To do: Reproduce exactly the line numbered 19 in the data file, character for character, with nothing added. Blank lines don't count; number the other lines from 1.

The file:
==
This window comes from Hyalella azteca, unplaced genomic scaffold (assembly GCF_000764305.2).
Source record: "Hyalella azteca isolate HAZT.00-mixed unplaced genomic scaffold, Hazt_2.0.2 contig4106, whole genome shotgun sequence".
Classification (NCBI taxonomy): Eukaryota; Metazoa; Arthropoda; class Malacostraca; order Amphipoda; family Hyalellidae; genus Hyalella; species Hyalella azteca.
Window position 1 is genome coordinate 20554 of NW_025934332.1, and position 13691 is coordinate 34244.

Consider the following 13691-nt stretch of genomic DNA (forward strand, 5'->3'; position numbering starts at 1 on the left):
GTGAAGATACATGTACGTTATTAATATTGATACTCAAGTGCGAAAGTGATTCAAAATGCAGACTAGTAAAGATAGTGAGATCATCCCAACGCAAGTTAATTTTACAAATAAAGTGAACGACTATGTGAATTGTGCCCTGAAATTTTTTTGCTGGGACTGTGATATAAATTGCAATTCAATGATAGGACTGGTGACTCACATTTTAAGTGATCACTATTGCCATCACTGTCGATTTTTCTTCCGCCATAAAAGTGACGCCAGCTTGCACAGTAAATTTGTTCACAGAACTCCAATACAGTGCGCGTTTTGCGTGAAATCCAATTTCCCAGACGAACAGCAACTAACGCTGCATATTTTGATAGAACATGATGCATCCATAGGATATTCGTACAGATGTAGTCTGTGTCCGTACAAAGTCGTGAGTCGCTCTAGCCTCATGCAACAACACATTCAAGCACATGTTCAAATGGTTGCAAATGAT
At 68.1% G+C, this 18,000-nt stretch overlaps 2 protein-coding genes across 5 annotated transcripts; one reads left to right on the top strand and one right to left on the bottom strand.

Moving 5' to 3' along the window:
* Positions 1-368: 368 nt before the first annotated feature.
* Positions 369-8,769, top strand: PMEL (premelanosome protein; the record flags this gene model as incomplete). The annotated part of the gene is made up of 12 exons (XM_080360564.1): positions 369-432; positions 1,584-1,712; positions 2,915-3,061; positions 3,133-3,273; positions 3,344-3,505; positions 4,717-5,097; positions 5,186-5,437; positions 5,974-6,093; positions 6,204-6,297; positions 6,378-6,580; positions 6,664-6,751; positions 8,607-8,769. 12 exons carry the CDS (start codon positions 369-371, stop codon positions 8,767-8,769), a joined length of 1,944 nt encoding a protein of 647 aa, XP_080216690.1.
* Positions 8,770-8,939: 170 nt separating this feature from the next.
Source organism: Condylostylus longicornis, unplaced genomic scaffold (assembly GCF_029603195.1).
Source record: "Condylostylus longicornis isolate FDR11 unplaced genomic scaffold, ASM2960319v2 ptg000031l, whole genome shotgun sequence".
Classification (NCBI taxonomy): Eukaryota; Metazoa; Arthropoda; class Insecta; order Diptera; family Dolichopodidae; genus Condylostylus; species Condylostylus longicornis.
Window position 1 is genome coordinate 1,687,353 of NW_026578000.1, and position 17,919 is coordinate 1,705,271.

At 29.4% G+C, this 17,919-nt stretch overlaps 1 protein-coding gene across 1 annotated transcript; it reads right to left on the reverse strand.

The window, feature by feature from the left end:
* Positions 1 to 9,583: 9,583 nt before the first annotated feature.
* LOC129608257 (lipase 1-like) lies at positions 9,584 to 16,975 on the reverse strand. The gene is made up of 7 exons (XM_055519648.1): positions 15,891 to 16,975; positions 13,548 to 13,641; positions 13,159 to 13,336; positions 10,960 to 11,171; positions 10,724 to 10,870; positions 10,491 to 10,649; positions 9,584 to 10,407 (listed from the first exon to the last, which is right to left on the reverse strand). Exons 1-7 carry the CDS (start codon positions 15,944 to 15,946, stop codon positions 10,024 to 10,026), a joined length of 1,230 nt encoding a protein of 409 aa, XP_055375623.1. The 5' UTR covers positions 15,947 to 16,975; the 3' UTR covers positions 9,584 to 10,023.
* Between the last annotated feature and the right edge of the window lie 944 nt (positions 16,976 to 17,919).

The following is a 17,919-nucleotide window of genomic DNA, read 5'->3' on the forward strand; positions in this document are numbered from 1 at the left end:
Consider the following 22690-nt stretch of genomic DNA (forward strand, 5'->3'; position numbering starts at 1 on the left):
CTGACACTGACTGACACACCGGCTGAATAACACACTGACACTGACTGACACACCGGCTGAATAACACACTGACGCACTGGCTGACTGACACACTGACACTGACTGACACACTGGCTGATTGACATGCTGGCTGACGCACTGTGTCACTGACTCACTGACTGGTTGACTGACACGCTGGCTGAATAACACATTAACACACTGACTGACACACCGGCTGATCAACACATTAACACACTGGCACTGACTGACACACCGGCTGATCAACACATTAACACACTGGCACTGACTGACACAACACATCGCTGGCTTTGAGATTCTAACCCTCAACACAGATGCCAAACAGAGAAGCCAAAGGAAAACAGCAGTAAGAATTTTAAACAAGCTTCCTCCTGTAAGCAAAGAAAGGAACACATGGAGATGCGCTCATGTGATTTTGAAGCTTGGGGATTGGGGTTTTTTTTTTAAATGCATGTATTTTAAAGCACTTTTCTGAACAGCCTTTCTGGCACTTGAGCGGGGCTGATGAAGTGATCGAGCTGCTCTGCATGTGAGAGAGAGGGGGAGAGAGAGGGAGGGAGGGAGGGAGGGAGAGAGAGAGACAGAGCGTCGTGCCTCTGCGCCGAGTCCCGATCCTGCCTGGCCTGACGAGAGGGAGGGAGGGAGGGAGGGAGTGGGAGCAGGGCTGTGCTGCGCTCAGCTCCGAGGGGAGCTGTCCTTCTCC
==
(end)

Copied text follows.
* LOC129608257 (lipase 1-like) lies at positions 9,584 to 16,975 on the reverse strand. The gene is made up of 7 exons (XM_055519648.1): positions 15,891 to 16,975; positions 13,548 to 13,641; positions 13,159 to 13,336; positions 10,960 to 11,171; positions 10,724 to 10,870; positions 10,491 to 10,649; positions 9,584 to 10,407 (listed from the first exon to the last, which is right to left on the reverse strand). Exons 1-7 carry the CDS (start codon positions 15,944 to 15,946, stop codon positions 10,024 to 10,026), a joined length of 1,230 nt encoding a protein of 409 aa, XP_055375623.1. The 5' UTR covers positions 15,947 to 16,975; the 3' UTR covers positions 9,584 to 10,023.